Intelligences

The best global expertise on ethnography in business, including articles, case studies, webinars & conference video.

Read more

Where Were You During Covid-19? An Ethnographic Lens on Local Life in a Global Pandemic

hand washing station
by PATRICIA L. SUNDERLAND, CRAstudio.com Where were you during Covid-19? The question seems destined to become a standard conversation piece at future get-togethers. For professional anthropologists and ethnographers, we can also add in questions about what was looked at, listened to, thought about, done and imagined for the future. Gillian Tett, anthropologist and US editorial board chair at the Financial Times, for instance, wrote about the Covid-19 culture shock she experienced in London. The relative lack of mask wearing there was in stark contrast to the strict masking she had become accustomed to as an “embedded—and embodied—part of life” in her New York City neighborhood. In Paris, Dominique Desjeux, professional anthropologist, professor, and coordinator of the French applied anthropology network Antropik, created an auto-ethnographic video of what he and family members were doing and attending to in their apartment during the early confinement phase in March 2020. In my case, I spent most of 2020 in Addis Ababa,...

Your Client Relationship Is an Ethnographic Field

artwork by andres musta, faces drawn on name tags
by JOHN CURRAN, JC Associates John is teaching a new EPIC Course, Creating Impact with Projects & Clients: Leveraging Organizational Culture. Hope you enjoy this article and check out his course! —ed. Some years ago a renowned UK-based charity invited me to help them understand why their legacy donations had flat lined for two years. The conventional wisdom had been that charitable donations had decreased as a result of the financial crisis in 2008. But when a statistical analysis showed that donations to other, similar sized charities were in fact increasing, they realized the problem was not just macroeconomics. The charity wanted new insights to explain their stagnation. Organizations generally hire ethnographers to help them understand the world “out there,” and that was the brief my contract client produced. But delivering insights is not the same as creating value. I quickly discovered that for insights to matter, the scope of my project—from kick-off to signoff—would have to include the client’s organizational...

Retooling Our Skill Set for Resilience: Ethnography in Project Risk Analysis and Quality Assurance

by PATRICIA ENSWORTH, Harborlight Management Services LLC & New York University In the months since the Covid-19 pandemic began disrupting everyone’s lives, people and organizations worldwide have adapted quickly for the sake of survival. This is a matter of long-term intellectual interest for ethnographers – but also, sometimes urgently, of short-term solvency. Some jobs, we now notice, really are essential for the ongoing functioning of a civilized society. Others…well, recently Bloomberg News published an Opinion article entitled “Coronavirus: Anybody Need a Management Consultant? Thought Not.” The industries we serve are in the midst of a whiplash pivot: A sports stadium becomes a field hospital. A restaurant becomes a general store. Physical workplaces are entirely redesigned. And so we might ask ourselves, Are there ways in which ethnographers can contribute to these efforts, repurposing our practices and expertise, especially as organizations plan for fundamental, lasting changes in their operations? During...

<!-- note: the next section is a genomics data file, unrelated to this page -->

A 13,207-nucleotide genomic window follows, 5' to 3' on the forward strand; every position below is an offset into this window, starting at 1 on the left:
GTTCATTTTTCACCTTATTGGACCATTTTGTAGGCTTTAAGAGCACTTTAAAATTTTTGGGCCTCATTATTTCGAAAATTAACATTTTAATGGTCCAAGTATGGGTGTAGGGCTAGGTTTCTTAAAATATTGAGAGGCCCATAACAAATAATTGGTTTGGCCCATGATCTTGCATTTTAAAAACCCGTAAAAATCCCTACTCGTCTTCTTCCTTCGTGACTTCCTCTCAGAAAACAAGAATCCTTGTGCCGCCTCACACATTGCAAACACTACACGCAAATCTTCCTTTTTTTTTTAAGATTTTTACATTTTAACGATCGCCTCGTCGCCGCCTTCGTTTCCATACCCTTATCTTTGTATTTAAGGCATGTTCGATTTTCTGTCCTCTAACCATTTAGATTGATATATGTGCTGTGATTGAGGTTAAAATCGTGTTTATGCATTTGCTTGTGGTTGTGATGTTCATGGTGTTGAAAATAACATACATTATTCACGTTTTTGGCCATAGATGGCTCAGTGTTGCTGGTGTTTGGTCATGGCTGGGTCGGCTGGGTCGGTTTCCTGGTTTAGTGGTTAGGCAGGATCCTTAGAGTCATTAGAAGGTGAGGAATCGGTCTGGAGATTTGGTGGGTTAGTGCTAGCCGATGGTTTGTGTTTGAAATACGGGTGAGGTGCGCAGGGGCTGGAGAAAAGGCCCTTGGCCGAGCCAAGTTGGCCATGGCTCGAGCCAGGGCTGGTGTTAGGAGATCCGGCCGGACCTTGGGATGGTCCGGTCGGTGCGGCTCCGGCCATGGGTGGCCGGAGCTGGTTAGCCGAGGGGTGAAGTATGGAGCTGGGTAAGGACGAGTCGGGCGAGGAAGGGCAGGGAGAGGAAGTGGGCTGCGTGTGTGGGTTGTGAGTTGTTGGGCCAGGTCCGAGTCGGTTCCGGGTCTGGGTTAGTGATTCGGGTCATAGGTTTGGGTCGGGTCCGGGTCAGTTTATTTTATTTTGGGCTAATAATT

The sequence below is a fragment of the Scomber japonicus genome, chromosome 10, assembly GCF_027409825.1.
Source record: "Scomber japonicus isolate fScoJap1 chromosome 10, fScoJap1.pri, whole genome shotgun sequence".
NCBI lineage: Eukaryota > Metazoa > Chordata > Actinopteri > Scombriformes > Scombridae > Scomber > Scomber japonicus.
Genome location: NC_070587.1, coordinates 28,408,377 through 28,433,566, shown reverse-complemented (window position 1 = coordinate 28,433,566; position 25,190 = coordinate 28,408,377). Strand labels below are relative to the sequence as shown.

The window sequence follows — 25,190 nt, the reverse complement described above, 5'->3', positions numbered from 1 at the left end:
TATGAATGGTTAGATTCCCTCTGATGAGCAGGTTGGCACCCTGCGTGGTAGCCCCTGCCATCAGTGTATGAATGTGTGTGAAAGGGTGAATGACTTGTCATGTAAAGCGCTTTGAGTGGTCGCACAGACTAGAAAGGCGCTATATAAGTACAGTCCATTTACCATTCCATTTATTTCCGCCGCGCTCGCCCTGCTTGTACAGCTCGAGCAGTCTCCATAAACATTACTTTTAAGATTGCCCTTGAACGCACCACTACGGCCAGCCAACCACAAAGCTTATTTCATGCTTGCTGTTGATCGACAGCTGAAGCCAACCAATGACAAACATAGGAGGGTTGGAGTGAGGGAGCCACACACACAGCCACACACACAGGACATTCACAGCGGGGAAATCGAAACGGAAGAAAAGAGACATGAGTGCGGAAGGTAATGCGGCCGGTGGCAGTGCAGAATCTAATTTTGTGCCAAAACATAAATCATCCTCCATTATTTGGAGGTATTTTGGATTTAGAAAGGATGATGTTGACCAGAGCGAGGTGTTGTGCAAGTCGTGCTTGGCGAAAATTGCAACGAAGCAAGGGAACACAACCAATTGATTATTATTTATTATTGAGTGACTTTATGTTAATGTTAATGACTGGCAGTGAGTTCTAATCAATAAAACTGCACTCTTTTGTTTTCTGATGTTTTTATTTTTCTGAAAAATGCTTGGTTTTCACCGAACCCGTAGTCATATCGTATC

New EPIC Board President

EPIC welcomes Simon Roberts as our new Board President! Simon is Co-founder and Partner at Stripe Partners, a strategy and innovation consultancy based in London. He has been a committed member of the EPIC community since our first conference in 2005, and he co-chaired EPIC2012 and EPIC2013. He recently published The Power of Not Thinking, and has contributed many EPIC articles and presentation. I’m delighted and honoured to step into the role of EPIC board president, and I want to start by acknowledging our outgoing president Maria Bezaitis. During her tenure Maria led EPIC beyond our original mission to convene an annual conference. Her vision…

Using Employee Opinion Surveys Ethnographically

by MERITXELL RAMÍREZ-I-OLLÉ When my boss asked me to carry out an employee opinion survey in our company, I had to overcome my ingrained prejudices against surveys in general. Once I did, I learned how valuable an ethnographic approach to surveys can be. In my previous academic work, I had embedded myself into a scientific community for more than three years and I disregarded surveys as a comparatively superficial research technique. In my consultancy work, I have also encountered sharp criticism of the way surveys are used in practice: Erica Hall calls surveys “the most dangerous research tool,” and Sam Ladner’s fabulous guide to doing ethnography in the private sector (2012:17), emphasizes the value of ethnography that captures the perspectives of research participants, as opposed to tools like surveys that reflect the “etic” position of researchers. Yet, if there’s something I am learning about my ongoing transition to the private sector, it is that I must be flexible about methods and become more creative about...